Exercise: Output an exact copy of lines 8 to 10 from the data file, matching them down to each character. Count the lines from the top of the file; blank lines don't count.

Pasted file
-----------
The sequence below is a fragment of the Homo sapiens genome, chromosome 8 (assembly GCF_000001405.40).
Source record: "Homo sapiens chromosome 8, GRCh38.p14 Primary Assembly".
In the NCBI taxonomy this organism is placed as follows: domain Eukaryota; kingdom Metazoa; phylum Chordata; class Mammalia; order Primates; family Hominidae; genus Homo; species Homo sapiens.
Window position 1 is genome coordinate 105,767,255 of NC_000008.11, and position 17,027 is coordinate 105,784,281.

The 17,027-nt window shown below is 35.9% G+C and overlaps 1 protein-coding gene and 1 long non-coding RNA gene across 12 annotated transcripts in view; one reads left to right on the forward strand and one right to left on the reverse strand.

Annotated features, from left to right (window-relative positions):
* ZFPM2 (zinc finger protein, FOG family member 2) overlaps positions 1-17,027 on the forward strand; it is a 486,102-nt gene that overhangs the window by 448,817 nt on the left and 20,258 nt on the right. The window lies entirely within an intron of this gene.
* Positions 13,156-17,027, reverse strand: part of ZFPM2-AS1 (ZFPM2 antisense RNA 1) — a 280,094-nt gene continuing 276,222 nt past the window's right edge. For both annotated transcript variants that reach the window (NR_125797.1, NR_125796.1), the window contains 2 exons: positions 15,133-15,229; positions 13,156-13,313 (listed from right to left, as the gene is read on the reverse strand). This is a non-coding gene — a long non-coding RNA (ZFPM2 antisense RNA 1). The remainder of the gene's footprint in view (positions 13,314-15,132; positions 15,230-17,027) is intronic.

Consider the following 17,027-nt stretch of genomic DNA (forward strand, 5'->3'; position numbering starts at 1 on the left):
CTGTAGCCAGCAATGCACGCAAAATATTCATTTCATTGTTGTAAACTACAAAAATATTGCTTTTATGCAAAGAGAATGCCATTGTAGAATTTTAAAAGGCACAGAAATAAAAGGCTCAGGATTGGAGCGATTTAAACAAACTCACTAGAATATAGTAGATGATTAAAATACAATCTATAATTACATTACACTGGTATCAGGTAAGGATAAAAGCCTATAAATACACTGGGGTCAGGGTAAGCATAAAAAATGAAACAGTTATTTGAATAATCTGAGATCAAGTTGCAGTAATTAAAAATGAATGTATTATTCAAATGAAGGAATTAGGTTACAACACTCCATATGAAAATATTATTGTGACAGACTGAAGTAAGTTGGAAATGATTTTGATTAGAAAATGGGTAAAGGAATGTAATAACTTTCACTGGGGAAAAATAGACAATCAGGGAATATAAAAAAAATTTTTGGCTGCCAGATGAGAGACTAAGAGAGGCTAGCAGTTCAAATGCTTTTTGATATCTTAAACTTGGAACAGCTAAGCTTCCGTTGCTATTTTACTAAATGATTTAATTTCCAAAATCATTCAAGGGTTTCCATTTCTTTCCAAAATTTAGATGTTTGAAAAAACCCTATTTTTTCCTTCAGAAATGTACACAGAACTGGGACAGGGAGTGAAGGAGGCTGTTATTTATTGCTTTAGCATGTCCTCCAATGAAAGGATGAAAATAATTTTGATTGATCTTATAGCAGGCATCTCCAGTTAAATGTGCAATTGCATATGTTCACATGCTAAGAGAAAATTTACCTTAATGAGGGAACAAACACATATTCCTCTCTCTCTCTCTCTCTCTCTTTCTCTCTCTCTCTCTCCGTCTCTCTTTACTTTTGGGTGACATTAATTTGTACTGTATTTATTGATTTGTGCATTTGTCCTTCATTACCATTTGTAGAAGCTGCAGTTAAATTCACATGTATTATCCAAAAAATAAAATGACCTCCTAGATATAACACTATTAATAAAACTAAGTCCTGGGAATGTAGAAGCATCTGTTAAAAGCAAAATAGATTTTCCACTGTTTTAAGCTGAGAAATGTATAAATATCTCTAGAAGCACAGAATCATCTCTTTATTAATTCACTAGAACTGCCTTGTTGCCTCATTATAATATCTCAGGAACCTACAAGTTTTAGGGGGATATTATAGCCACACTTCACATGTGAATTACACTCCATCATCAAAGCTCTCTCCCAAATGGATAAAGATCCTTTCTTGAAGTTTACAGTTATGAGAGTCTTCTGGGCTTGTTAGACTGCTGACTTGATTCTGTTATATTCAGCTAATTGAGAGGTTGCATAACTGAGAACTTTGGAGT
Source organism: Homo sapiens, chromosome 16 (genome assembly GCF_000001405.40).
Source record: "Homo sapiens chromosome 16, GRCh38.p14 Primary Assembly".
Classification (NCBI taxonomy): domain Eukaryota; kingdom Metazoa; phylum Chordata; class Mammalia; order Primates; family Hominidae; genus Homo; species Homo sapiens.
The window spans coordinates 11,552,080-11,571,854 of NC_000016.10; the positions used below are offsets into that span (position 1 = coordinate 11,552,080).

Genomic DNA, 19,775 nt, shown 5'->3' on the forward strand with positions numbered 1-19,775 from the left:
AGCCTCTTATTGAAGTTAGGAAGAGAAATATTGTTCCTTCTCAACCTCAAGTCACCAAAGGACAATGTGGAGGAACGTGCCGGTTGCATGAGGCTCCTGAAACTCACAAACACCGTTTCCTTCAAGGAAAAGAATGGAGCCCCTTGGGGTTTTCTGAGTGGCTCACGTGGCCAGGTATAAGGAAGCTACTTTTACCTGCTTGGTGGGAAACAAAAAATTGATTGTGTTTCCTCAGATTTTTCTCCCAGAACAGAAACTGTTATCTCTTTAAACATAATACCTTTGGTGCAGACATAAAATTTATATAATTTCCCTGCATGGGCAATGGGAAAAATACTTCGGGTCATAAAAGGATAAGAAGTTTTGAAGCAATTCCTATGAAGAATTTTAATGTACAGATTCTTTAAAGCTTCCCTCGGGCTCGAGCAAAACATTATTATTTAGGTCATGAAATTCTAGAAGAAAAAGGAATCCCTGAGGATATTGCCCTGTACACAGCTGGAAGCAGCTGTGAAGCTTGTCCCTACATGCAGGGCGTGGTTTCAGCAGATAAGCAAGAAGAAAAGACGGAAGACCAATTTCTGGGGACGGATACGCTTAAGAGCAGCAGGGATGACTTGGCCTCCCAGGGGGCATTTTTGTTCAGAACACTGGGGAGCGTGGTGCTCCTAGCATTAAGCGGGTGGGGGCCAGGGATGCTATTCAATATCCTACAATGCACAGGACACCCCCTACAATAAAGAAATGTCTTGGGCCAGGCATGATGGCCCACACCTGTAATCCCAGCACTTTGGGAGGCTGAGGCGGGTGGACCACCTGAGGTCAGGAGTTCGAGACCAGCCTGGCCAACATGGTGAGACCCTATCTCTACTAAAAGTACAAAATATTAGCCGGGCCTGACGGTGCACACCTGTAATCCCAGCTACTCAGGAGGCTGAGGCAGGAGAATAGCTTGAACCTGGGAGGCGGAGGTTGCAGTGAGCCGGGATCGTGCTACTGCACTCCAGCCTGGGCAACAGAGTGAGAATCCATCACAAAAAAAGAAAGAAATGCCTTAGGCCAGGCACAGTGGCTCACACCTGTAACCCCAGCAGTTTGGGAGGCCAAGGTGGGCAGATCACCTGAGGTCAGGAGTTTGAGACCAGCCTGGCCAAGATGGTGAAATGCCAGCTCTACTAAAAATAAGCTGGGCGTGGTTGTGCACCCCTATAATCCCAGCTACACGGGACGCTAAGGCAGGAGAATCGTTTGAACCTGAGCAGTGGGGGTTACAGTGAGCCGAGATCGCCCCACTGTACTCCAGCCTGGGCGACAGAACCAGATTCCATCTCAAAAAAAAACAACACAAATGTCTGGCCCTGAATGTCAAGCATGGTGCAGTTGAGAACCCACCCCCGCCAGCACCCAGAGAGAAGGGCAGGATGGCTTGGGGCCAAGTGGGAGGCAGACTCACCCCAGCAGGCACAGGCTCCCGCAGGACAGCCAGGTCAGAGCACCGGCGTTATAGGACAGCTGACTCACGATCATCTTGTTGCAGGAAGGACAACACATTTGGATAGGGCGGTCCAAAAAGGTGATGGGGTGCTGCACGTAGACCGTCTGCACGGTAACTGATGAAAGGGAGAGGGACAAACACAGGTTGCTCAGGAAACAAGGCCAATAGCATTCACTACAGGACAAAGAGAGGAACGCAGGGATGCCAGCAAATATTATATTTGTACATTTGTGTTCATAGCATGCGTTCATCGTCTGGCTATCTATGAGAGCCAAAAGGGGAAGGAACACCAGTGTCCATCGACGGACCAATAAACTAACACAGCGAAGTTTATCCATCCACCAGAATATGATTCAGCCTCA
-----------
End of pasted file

* Positions 13,156-17,027, reverse strand: part of ZFPM2-AS1 (ZFPM2 antisense RNA 1) — a 280,094-nt gene continuing 276,222 nt past the window's right edge. For both annotated transcript variants that reach the window (NR_125797.1, NR_125796.1), the window contains 2 exons: positions 15,133-15,229; positions 13,156-13,313 (listed from right to left, as the gene is read on the reverse strand). This is a non-coding gene — a long non-coding RNA (ZFPM2 antisense RNA 1). The remainder of the gene's footprint in view (positions 13,314-15,132; positions 15,230-17,027) is intronic.

Consider the following 17,027-nt stretch of genomic DNA (forward strand, 5'->3'; position numbering starts at 1 on the left):
CTGTAGCCAGCAATGCACGCAAAATATTCATTTCATTGTTGTAAACTACAAAAATATTGCTTTTATGCAAAGAGAATGCCATTGTAGAATTTTAAAAGGCACAGAAATAAAAGGCTCAGGATTGGAGCGATTTAAACAAACTCACTAGAATATAGTAGATGATTAAAATACAATCTATAATTACATTACACTGGTATCAGGTAAGGATAAAAGCCTATAAATACACTGGGGTCAGGGTAAGCATAAAAAATGAAACAGTTATTTGAATAATCTGAGATCAAGTTGCAGTAATTAAAAATGAATGTATTATTCAAATGAAGGAATTAGGTTACAACACTCCATATGAAAATATTATTGTGACAGACTGAAGTAAGTTGGAAATGATTTTGATTAGAAAATGGGTAAAGGAATGTAATAACTTTCACTGGGGAAAAATAGACAATCAGGGAATATAAAAAAAATTTTTGGCTGCCAGATGAGAGACTAAGAGAGGCTAGCAGTTCAAATGCTTTTTGATATCTTAAACTTGGAACAGCTAAGCTTCCGTTGCTATTTTACTAAATGATTTAATTTCCAAAATCATTCAAGGGTTTCCATTTCTTTCCAAAATTTAGATGTTTGAAAAAACCCTATTTTTTCCTTCAGAAATGTACACAGAACTGGGACAGGGAGTGAAGGAGGCTGTTATTTATTGCTTTAGCATGTCCTCCAATGAAAGGATGAAAATAATTTTGATTGATCTTATAGCAGGCATCTCCAGTTAAATGTGCAATTGCATATGTTCACATGCTAAGAGAAAATTTACCTTAATGAGGGAACAAACACATATTCCTCTCTCTCTCTCTCTCTCTCTTTCTCTCTCTCTCTCTCCGTCTCTCTTTACTTTTGGGTGACATTAATTTGTACTGTATTTATTGATTTGTGCATTTGTCCTTCATTACCATTTGTAGAAGCTGCAGTTAAATTCACATGTATTATCCAAAAAATAAAATGACCTCCTAGATATAACACTATTAATAAAACTAAGTCCTGGGAATGTAGAAGCATCTGTTAAAAGCAAAATAGATTTTCCACTGTTTTAAGCTGAGAAATGTATAAATATCTCTAGAAGCACAGAATCATCTCTTTATTAATTCACTAGAACTGCCTTGTTGCCTCATTATAATATCTCAGGAACCTACAAGTTTTAGGGGGATATTATAGCCACACTTCACATGTGAATTACACTCCATCATCAAAGCTCTCTCCCAAATGGATAAAGATCCTTTCTTGAAGTTTACAGTTATGAGAGTCTTCTGGGCTTGTTAGACTGCTGACTTGATTCTGTTATATTCAGCTAATTGAGAGGTTGCATAACTGAGAACTTTGGAGT